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Vol 11 No 2 – October 2012

The Examined Life:

Writing, Humanities and the Art of Medicine

 
Mary Helms
McGoogan Library of Medicine
Omaha, Nebraska
mhelms@unmc.edu

Examined Life Conference LogoI was fortunate to receive a 2012 NN/LM MCR Professional Development award to attend the Examined Life: Writing, Humanities and the Art of Medicine conference April 17 – 21 at the University of Iowa Carver School of Medicine. This conference is attended by a variety of people interested in incorporating health science education and practice through the written word or other media.

I first learned about this conference through my participation in the University of Nebraska Medical Center’s campus workshop the “Seven  Doctor’s Project,” an eight-week immersion course in Spring 2012 on learning about writing poetry, narrative fiction, or nonfiction. As a self-professed “non-writer,” I was intrigued in discovering if I could write! Discovering that writing poetry was something that I really enjoyed, through this workshop, I decided to attend The Examined Life conference. (more…)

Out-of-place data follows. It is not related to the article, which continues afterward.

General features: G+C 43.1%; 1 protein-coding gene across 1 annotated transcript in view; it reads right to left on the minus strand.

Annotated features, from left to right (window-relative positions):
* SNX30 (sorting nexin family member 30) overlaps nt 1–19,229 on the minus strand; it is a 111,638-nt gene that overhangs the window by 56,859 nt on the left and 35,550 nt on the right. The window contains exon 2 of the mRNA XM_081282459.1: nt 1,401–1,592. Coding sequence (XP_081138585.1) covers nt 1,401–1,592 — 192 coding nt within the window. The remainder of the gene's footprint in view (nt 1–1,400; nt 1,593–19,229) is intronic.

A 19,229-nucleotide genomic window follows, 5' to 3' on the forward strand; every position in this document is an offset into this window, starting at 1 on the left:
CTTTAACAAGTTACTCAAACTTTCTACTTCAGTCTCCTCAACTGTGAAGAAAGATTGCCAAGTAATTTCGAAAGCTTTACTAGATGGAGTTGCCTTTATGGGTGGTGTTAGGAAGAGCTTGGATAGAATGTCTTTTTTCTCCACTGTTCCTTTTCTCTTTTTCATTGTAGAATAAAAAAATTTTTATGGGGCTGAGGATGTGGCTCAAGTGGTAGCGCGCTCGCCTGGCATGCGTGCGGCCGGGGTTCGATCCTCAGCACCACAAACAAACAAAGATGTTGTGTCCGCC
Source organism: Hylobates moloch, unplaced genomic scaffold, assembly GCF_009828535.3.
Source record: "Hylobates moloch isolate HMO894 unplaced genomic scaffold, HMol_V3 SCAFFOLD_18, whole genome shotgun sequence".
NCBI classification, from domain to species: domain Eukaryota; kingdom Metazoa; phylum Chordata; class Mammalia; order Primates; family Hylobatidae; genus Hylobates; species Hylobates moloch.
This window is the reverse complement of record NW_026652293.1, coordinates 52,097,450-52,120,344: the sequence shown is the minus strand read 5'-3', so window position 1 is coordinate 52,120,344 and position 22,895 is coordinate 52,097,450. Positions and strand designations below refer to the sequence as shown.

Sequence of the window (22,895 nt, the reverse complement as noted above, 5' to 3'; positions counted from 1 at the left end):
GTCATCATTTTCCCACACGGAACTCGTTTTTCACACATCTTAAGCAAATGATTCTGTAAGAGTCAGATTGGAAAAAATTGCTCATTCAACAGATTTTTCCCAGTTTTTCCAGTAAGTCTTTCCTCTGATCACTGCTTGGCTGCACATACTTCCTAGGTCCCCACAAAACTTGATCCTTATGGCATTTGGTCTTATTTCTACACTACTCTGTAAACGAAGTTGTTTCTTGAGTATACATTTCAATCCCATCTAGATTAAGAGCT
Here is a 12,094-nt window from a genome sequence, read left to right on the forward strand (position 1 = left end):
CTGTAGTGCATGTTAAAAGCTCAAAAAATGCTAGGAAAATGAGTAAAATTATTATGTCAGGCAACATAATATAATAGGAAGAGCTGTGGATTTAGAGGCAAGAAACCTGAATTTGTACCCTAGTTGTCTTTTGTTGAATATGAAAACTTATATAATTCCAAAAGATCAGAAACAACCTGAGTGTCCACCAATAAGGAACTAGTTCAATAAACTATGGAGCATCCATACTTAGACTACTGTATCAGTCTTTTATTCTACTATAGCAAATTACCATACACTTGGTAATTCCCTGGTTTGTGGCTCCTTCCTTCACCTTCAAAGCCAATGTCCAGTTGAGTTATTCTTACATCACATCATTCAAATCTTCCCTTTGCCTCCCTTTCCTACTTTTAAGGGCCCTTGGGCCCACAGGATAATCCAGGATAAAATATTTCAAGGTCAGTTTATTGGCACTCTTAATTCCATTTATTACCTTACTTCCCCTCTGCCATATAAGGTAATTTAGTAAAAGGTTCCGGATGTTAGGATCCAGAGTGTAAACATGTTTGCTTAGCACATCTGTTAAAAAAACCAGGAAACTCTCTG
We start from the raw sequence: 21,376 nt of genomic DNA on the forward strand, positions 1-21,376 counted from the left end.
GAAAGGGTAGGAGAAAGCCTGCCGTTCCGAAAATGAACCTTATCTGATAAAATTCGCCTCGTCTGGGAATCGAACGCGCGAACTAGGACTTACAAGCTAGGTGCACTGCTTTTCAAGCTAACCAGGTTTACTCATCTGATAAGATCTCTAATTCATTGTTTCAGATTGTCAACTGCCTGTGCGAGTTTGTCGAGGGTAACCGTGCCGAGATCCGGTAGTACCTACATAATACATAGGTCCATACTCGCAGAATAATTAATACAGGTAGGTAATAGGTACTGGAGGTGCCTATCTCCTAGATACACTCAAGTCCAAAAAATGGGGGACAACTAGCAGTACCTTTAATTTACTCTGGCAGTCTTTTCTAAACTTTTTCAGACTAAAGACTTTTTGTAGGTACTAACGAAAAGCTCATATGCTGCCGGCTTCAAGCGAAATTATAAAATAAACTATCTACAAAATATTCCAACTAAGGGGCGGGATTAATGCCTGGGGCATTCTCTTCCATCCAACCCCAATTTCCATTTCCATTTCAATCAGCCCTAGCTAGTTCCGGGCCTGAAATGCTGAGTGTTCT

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Librarians as Medical Reserve Corps Volunteers

Linda Cooperstock
Columbia/Boone County Department of Health and Senior Services
Columbia, Missouri
lrcooper@gocolumbiamo.com

Barbara Jones – Missouri/Library Advocacy Coordinator

The mission of the MRC is to engage volunteers to strengthen
public health, emergency response and community resiliency.

Medical Reserve Corps - Celebratring 10 Years - 2002-2012As a librarian, you might not think of your potential role in emergency response and public health prevention. I’d like to give you the information to help you re-think and sign up!

The Medical Reserve Corps (MRC) was created 10 years ago. The announcement was made during President George W. Bush’s 2002 State of the Union address, and officially launched as a demonstration project in July of 2002. The more than 200,000 volunteers across the country respond to emergencies and help build resiliency in thousands of local communities through prevention, preparedness, and public health activities. (more…)

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American Association for the History of Medicine 2012